Nerve Online’s editor-in-chief reviews Granta Books’ new non-fiction title, Men Explain Things to Me and Other Essays by award-winning writer, Rebecca Solnit.
After seeing this book plastered across social media, I was honored to have the opportunity to review this book from Granta Books.
For anyone that knows me personally (or monitored the articles I post for Nerve Online, like my comment article about periods or looking at Emma Watson’s UN gender equality speech), you’d know that I’m a feminist, another reason for my delight to receive this book.
Rebecca Solnit is largely credited for inspiring the creation of the world ‘mansplaining‘ (Urban Dictionary it) after publishing this book’s lead essay online, describing her irritation and concerns when she found men often trying to explain things to her that she clearly understands. You’d never explain to a dog how this animal can be a dog, so why explain in the same principle to a woman? If centuries of gender debate has told us anything, it’s that normally at the heart of gender related problems is that fact women are regarded within culture as having ‘inferior knowledge’. A simple example is when we culturally assume women in the building trade don’t know how to do DIY merely because its considered a “man’s job”.
While this clearly isn’t universal across all male/female relationships, something hit me when I read the title essay, thinking of numerous times when older people, friends – even my housemates – started explaining something I clearly already know in a condescending way, like I’m five years-old. As Solnit highlights, this isn’t exclusively men, it comes from women too.
However, by assuming this position that women have a lack of credibility in conversation, it enters a deeper understanding where women lose credibility for far more serious problems, like sexual assault and even murder, merely by ingraining this belief that women need explaining to. A recent example of this was on Twitter when writer and blogger, Grace, tweeted an image of two men on the Tube who were racist towards a Muslim women, accusing her of the recent Brussels terrorist attacks.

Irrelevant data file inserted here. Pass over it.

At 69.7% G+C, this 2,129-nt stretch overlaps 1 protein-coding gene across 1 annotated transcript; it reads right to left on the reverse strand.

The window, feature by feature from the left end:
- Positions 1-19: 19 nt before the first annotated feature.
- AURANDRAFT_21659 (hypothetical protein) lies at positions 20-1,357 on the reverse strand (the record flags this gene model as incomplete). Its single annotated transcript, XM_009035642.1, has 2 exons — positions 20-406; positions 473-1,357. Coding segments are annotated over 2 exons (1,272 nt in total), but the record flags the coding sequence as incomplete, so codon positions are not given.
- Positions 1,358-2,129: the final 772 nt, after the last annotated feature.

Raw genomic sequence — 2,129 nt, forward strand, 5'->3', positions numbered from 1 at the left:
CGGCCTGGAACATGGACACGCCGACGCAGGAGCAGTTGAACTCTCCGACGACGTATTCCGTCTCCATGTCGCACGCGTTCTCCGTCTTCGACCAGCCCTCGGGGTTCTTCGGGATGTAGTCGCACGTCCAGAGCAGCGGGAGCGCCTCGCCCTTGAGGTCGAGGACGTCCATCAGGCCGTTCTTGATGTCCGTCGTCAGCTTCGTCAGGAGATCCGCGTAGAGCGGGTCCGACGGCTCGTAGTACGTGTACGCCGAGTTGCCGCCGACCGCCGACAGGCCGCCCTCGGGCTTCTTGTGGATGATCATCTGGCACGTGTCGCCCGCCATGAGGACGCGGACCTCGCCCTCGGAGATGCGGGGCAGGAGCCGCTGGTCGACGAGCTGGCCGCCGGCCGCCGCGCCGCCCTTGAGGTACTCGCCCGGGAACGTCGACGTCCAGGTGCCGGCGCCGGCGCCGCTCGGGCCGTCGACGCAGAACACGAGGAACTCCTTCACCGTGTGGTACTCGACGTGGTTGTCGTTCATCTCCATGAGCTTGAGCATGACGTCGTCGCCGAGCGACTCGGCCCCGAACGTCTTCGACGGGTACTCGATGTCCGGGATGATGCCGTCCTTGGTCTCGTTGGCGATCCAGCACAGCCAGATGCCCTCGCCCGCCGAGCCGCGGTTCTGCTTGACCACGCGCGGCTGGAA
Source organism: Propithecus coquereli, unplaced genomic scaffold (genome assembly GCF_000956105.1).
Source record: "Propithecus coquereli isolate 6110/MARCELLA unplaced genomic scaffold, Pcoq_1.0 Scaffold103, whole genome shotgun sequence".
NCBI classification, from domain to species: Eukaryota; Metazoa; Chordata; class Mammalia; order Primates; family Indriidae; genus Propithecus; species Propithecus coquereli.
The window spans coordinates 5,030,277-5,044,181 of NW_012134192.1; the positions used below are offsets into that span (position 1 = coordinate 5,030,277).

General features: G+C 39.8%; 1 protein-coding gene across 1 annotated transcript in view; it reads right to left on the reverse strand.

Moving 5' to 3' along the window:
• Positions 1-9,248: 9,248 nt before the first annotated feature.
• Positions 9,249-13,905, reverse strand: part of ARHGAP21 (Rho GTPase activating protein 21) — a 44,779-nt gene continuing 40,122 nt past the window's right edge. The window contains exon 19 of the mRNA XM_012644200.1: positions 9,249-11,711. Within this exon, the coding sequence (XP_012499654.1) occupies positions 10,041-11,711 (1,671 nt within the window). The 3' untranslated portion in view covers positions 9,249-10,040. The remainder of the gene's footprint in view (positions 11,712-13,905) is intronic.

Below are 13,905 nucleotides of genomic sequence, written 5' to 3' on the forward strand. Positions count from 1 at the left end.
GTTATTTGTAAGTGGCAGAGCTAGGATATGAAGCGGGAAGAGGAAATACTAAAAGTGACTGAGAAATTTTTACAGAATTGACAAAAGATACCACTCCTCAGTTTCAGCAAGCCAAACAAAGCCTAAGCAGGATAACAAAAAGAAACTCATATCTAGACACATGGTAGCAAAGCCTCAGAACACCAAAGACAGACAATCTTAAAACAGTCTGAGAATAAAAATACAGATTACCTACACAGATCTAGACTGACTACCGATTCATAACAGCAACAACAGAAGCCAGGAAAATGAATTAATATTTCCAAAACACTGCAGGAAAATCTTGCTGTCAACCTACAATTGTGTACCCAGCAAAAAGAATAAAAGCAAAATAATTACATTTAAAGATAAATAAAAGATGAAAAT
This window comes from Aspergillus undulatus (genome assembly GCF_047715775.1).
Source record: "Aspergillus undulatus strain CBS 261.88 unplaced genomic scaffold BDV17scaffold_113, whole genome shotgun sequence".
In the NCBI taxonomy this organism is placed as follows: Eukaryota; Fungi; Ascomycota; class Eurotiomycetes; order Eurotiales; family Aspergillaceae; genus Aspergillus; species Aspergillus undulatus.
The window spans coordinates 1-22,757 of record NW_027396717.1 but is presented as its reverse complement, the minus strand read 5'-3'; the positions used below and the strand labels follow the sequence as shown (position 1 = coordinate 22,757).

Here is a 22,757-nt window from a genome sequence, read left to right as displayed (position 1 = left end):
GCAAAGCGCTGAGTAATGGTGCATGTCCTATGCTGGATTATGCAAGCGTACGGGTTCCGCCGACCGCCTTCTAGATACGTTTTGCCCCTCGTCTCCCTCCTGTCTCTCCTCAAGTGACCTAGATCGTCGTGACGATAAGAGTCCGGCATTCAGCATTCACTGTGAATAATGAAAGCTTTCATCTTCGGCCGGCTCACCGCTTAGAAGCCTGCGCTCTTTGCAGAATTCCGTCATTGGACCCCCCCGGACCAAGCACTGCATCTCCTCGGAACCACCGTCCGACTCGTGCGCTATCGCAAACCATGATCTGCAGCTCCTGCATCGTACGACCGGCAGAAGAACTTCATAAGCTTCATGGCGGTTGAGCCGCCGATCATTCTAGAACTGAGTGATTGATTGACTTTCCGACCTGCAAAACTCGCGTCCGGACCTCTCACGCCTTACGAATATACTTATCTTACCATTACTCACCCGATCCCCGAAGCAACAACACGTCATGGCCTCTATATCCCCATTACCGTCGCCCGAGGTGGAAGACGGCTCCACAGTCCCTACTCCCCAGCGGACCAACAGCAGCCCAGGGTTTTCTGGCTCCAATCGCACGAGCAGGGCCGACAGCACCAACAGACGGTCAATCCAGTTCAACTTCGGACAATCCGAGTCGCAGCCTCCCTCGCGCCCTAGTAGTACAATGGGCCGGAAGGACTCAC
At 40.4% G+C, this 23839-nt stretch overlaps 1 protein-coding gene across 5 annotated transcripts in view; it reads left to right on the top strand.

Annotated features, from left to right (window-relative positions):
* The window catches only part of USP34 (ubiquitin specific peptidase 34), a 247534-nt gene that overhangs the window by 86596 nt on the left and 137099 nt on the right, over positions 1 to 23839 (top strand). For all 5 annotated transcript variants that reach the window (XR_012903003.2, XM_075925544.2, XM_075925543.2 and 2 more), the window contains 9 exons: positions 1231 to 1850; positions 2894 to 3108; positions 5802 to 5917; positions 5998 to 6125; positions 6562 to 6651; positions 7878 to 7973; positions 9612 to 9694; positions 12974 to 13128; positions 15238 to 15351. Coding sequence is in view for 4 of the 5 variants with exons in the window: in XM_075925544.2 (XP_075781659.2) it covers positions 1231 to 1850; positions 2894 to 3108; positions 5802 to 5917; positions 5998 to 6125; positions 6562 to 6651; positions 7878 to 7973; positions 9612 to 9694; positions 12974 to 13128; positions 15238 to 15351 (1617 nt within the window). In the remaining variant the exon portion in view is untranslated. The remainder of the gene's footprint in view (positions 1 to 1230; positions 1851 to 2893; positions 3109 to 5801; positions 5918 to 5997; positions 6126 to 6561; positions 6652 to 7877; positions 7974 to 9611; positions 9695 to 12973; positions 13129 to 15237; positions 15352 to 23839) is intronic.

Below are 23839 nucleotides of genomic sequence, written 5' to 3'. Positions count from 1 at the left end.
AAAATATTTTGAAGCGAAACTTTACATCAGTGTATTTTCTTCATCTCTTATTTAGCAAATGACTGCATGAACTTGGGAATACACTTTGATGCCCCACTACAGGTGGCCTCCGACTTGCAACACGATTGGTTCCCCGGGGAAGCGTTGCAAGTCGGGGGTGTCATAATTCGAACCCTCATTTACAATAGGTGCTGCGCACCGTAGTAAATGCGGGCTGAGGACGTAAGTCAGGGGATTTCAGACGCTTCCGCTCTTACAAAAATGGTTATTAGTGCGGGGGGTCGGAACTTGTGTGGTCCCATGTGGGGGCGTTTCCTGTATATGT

— Grace. (@GracieActually) March 24, 2016
Instead of accepting this for what it was worth, many people took to Twitter to critique Grace, assuming she was lying to gain publicity. As writer, Louise O’Neill, pointed out on Twitter- the majority of these lying accusations were from male individuals, assuming a female’s tale of abuse was invalid.
File under: Never happened https://t.co/pbldbTERKn
— Mavis McMavisface (@MavisStott) March 24, 2016
It was moments like this that have kept me excited about Solnit’s work in this book. Equally, her writing is mature, powerful and full of energy, dealing with subjects that I’m sure many would find controversial. At just over 100 pages, this little book packs a punch with its well-researched and intelligent essays concerning issues from rape to gender roles. I promise that at least one of them will have you nodding your head in agreement!
Solnit creates a powerful book that resonates with myself and I’m sure many other men and women’s experiences. Her lead essay, Men Explain Things To Me, illustrates, intelligently and simply, one of the integral inequalities of our society that we must solve in order to move forward.
If you have any interest in gender equality or just want an easy yet clever read, I urge you to read this book!
Men Explain Things To Me and Other Essays is out now from all major retailers.